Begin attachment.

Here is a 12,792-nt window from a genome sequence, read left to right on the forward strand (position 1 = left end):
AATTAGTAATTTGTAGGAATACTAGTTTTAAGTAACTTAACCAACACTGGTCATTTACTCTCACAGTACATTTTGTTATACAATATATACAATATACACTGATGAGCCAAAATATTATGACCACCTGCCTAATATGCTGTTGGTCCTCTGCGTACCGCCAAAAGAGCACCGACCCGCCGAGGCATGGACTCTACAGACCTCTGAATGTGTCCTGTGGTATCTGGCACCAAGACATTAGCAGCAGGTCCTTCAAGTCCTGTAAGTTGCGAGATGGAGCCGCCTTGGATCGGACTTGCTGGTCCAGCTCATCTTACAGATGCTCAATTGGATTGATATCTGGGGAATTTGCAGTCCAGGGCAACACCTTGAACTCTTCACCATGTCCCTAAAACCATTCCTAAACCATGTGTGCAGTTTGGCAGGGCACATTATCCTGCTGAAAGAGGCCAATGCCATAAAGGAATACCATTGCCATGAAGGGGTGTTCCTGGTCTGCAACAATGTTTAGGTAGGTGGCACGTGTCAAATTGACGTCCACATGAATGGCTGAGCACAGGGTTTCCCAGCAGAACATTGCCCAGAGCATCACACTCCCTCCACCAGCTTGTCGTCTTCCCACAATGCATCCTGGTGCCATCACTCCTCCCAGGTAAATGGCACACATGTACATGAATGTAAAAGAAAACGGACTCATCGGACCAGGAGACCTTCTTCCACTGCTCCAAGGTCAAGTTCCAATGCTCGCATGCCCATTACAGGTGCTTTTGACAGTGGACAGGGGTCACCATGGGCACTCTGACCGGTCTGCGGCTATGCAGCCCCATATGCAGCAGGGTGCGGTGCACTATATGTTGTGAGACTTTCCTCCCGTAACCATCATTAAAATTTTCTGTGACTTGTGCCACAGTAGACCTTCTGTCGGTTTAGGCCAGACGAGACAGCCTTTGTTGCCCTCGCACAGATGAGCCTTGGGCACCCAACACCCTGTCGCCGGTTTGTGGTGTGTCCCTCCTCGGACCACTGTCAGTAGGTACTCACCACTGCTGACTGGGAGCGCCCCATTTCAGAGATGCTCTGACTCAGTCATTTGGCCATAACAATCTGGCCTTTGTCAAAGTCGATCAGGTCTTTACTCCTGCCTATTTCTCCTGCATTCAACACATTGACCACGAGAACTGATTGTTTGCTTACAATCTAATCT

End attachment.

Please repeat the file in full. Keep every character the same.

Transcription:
Here is a 12,792-nt window from a genome sequence, read left to right on the forward strand (position 1 = left end):
AATTAGTAATTTGTAGGAATACTAGTTTTAAGTAACTTAACCAACACTGGTCATTTACTCTCACAGTACATTTTGTTATACAATATATACAATATACACTGATGAGCCAAAATATTATGACCACCTGCCTAATATGCTGTTGGTCCTCTGCGTACCGCCAAAAGAGCACCGACCCGCCGAGGCATGGACTCTACAGACCTCTGAATGTGTCCTGTGGTATCTGGCACCAAGACATTAGCAGCAGGTCCTTCAAGTCCTGTAAGTTGCGAGATGGAGCCGCCTTGGATCGGACTTGCTGGTCCAGCTCATCTTACAGATGCTCAATTGGATTGATATCTGGGGAATTTGCAGTCCAGGGCAACACCTTGAACTCTTCACCATGTCCCTAAAACCATTCCTAAACCATGTGTGCAGTTTGGCAGGGCACATTATCCTGCTGAAAGAGGCCAATGCCATAAAGGAATACCATTGCCATGAAGGGGTGTTCCTGGTCTGCAACAATGTTTAGGTAGGTGGCACGTGTCAAATTGACGTCCACATGAATGGCTGAGCACAGGGTTTCCCAGCAGAACATTGCCCAGAGCATCACACTCCCTCCACCAGCTTGTCGTCTTCCCACAATGCATCCTGGTGCCATCACTCCTCCCAGGTAAATGGCACACATGTACATGAATGTAAAAGAAAACGGACTCATCGGACCAGGAGACCTTCTTCCACTGCTCCAAGGTCAAGTTCCAATGCTCGCATGCCCATTACAGGTGCTTTTGACAGTGGACAGGGGTCACCATGGGCACTCTGACCGGTCTGCGGCTATGCAGCCCCATATGCAGCAGGGTGCGGTGCACTATATGTTGTGAGACTTTCCTCCCGTAACCATCATTAAAATTTTCTGTGACTTGTGCCACAGTAGACCTTCTGTCGGTTTAGGCCAGACGAGACAGCCTTTGTTGCCCTCGCACAGATGAGCCTTGGGCACCCAACACCCTGTCGCCGGTTTGTGGTGTGTCCCTCCTCGGACCACTGTCAGTAGGTACTCACCACTGCTGACTGGGAGCGCCCCATTTCAGAGATGCTCTGACTCAGTCATTTGGCCATAACAATCTGGCCTTTGTCAAAGTCGATCAGGTCTTTACTCCTGCCTATTTCTCCTGCATTCAACACATTGACCACGAGAACTGATTGTTTGCTTACAATCTAATCT